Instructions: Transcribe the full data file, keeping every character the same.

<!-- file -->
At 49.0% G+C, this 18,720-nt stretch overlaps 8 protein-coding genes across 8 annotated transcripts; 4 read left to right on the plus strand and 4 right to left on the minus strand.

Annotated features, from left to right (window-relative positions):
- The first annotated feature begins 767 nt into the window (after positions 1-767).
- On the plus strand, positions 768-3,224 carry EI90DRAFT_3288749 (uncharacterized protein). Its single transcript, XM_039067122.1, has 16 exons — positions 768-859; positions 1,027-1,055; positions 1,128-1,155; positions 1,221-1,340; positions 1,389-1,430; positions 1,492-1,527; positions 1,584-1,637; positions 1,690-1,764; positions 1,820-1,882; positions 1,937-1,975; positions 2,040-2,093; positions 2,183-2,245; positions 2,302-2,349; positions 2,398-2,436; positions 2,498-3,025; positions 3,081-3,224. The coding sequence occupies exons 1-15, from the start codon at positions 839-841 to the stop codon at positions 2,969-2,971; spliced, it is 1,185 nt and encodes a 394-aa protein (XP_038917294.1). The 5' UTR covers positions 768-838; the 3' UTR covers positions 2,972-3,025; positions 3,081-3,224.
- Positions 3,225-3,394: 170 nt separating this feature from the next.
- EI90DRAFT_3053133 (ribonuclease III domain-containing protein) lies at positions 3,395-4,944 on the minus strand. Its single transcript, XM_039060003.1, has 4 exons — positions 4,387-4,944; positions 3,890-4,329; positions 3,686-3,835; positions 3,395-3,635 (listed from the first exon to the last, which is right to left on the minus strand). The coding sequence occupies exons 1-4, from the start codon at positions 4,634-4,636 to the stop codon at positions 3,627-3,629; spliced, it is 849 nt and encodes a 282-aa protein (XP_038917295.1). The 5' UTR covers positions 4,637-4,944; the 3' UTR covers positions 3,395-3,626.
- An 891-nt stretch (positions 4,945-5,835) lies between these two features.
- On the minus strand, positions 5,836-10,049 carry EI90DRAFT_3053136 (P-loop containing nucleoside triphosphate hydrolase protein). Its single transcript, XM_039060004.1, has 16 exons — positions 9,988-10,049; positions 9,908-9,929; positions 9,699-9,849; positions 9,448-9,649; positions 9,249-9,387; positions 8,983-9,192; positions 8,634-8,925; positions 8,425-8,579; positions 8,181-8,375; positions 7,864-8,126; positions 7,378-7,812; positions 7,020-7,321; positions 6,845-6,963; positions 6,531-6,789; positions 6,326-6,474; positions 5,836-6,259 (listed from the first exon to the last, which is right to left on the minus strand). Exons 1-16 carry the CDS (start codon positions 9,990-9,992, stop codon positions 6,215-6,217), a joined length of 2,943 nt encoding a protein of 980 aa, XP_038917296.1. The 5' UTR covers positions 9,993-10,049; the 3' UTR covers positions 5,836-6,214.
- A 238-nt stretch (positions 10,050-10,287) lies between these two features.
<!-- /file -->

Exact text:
At 49.0% G+C, this 18,720-nt stretch overlaps 8 protein-coding genes across 8 annotated transcripts; 4 read left to right on the plus strand and 4 right to left on the minus strand.

Annotated features, from left to right (window-relative positions):
- The first annotated feature begins 767 nt into the window (after positions 1-767).
- On the plus strand, positions 768-3,224 carry EI90DRAFT_3288749 (uncharacterized protein). Its single transcript, XM_039067122.1, has 16 exons — positions 768-859; positions 1,027-1,055; positions 1,128-1,155; positions 1,221-1,340; positions 1,389-1,430; positions 1,492-1,527; positions 1,584-1,637; positions 1,690-1,764; positions 1,820-1,882; positions 1,937-1,975; positions 2,040-2,093; positions 2,183-2,245; positions 2,302-2,349; positions 2,398-2,436; positions 2,498-3,025; positions 3,081-3,224. The coding sequence occupies exons 1-15, from the start codon at positions 839-841 to the stop codon at positions 2,969-2,971; spliced, it is 1,185 nt and encodes a 394-aa protein (XP_038917294.1). The 5' UTR covers positions 768-838; the 3' UTR covers positions 2,972-3,025; positions 3,081-3,224.
- Positions 3,225-3,394: 170 nt separating this feature from the next.
- EI90DRAFT_3053133 (ribonuclease III domain-containing protein) lies at positions 3,395-4,944 on the minus strand. Its single transcript, XM_039060003.1, has 4 exons — positions 4,387-4,944; positions 3,890-4,329; positions 3,686-3,835; positions 3,395-3,635 (listed from the first exon to the last, which is right to left on the minus strand). The coding sequence occupies exons 1-4, from the start codon at positions 4,634-4,636 to the stop codon at positions 3,627-3,629; spliced, it is 849 nt and encodes a 282-aa protein (XP_038917295.1). The 5' UTR covers positions 4,637-4,944; the 3' UTR covers positions 3,395-3,626.
- An 891-nt stretch (positions 4,945-5,835) lies between these two features.
- On the minus strand, positions 5,836-10,049 carry EI90DRAFT_3053136 (P-loop containing nucleoside triphosphate hydrolase protein). Its single transcript, XM_039060004.1, has 16 exons — positions 9,988-10,049; positions 9,908-9,929; positions 9,699-9,849; positions 9,448-9,649; positions 9,249-9,387; positions 8,983-9,192; positions 8,634-8,925; positions 8,425-8,579; positions 8,181-8,375; positions 7,864-8,126; positions 7,378-7,812; positions 7,020-7,321; positions 6,845-6,963; positions 6,531-6,789; positions 6,326-6,474; positions 5,836-6,259 (listed from the first exon to the last, which is right to left on the minus strand). Exons 1-16 carry the CDS (start codon positions 9,990-9,992, stop codon positions 6,215-6,217), a joined length of 2,943 nt encoding a protein of 980 aa, XP_038917296.1. The 5' UTR covers positions 9,993-10,049; the 3' UTR covers positions 5,836-6,214.
- A 238-nt stretch (positions 10,050-10,287) lies between these two features.